A Wise Life

A blog by Lisa Price

For he has not despised or scorned the suffering of the afflicted one; he has not hidden his face from him but has listened to his cry for help~ Psalm 22:24

 From time to time I get a message or phone call asking me to share my opinion about a particular issue. Because the issue in question is inevitably thorny, contentious, and well above my pay grade, I generally dread these requests.

Such was the case this week.

 A sweet, mature Christian friend who is deep into the grieving process asked me to consider sharing my views on one of the most controversial issues of our time. She had some very well thought out, heart wrenching questions. The emotion behind them broke my heart.

Following is a summary:

 Why does God allow people to feel pain at death?

Why is it okay to blunt the pain of death with medication but not to use the same medication to hurry up the process of death?

If death is inevitable, why is it wrong to end life and reduce the length of time a person suffers?

Death and pain in childbirth are both a result of the Fall. Why is it okay to eliminate the pain of childbirth and not end a life that is destined to death a little early?

 Death and suffering are deeply emotional issues. No decent human enjoys seeing another human suffer. Suffering becomes even more personal when the person suffering is someone we love. All of this is made thornier by the fact that most of us are isolated from the only two events in this life that are common to all people: birth and death.

 Few of us have witnessed a child being born. Fewer have seen a person die. Most of us obtain our “education” on these subjects from television programs. Anyone who has actually witnessed a birth or death knows that the TV version of these events bears little similarity to the real-life version. The deaths we see on TV are typically swift and painless; the person quietly draws their last breath, closes their eyes peacefully, and goes serenely into the great beyond. This is NOT how death happens. Death is normally a long, messy, painful process that is excruciating to witness. Our reflex is to shorten or avoid any process we are uncomfortable and unfamiliar with.

 End-of-life issues are further complicated by the gift of medical knowledge. Our society has been blessed with medical expertise that makes it possible to save people from what would have been inevitable deaths just a few years ago. As wonderful as technology is, it creates some unintended consequences. Doctors possess the knowledge to prolong life but sometimes lack wisdom as to how and when that knowledge should be applied. Prolonging life often means prolonging and even intensifying suffering.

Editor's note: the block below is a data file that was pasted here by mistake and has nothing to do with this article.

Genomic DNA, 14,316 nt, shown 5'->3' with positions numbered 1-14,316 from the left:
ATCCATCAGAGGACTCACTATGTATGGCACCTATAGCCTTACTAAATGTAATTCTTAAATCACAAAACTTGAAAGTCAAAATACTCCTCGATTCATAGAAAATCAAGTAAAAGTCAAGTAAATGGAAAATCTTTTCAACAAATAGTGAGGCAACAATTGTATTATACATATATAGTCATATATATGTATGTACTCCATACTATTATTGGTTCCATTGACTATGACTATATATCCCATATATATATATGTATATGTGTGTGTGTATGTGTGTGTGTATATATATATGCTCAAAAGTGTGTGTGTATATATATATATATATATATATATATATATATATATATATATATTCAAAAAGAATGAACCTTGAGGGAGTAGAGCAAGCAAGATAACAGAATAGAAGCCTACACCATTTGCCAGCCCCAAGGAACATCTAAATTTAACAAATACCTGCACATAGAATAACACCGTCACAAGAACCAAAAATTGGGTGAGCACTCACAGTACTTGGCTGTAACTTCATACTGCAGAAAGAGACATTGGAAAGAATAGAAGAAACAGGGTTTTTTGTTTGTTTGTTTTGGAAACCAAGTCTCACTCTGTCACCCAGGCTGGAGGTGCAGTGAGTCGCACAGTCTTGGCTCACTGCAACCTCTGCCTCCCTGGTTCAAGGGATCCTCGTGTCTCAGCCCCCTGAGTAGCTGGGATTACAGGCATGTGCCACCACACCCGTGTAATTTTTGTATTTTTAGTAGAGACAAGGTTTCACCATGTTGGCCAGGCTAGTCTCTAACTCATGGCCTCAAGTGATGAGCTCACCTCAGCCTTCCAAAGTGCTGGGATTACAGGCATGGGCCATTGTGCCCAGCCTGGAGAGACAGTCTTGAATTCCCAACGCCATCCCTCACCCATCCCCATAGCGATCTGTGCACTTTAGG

I am not stupid or arrogant enough to pretend I know everything there is to know about this issue. I do not. That said, one thing I do know for absolute certain is that it’s not wrong or sinful to use medication to ease the suffering of a dying person. Proverbs 31:6 is clear on the issue of pain relief at death.

 Let beer be for those who are perishing, wine for those who are in anguish!

 The use of alcohol is a contentious issue amongst Christians but one fact is clear from this verse: a legitimate use of alcohol is for pain relief at the end of life. If it is acceptable to give alcohol to a dying person then I cannot see any reason why it would be wrong to use morphine for the same purpose. As for the whole childbirth issue, I honestly don’t know whether or not pain relief during childbirth is a sin.

 I certainly hope not.

 Nowhere in the Bible does it say, “assisted suicide is a sin.” However, most Christians believe that assisted suicide falls pretty neatly under the category of “Thou shalt not kill.” This particular commandment is an imperative statement clearly lacking the wiggle room needed to make a well-defined and compelling biblical argument for assisted suicide.

  I had my first experience with death and suffering at nineteen when my beloved Grandmother died of lung cancer. I was not there when she died, but I did spend a lot of time with her in the weeks prior to her death. Those visits were some of the toughest things I have done. As an unsaved teenager, her suffering and the dignity she maintained as she suffered impacted me in ways that are difficult to express. Her death caused me to evaluate my own mortality in a way I had never considered before.

It caused me to seek God.

 Death sucks. There is nothing good or redeeming about it. Death is the most visible reminder of the Fall of mankind (Genesis 3). It makes a sad sort of sense that the single greatest consequence of mankind’s sin and disobedience would be painful and would linger until the earth is fully liberated from the curse of sin (Revelation 21:4). But God, in His infinite wisdom, sometimes brings good things out of death and the suffering of others, when we are willing to submit to the process.

 

 

 

Leave a Reply

Fill in your details below or click an icon to log in:

WordPress.com Logo

You are commenting using your WordPress.com account. Log Out /  Change )

Google+ photo

You are commenting using your Google+ account. Log Out /  Change )

Twitter picture

You are commenting using your Twitter account. Log Out /  Change )

Facebook photo

You are commenting using your Facebook account. Log Out /  Change )

Connecting to %s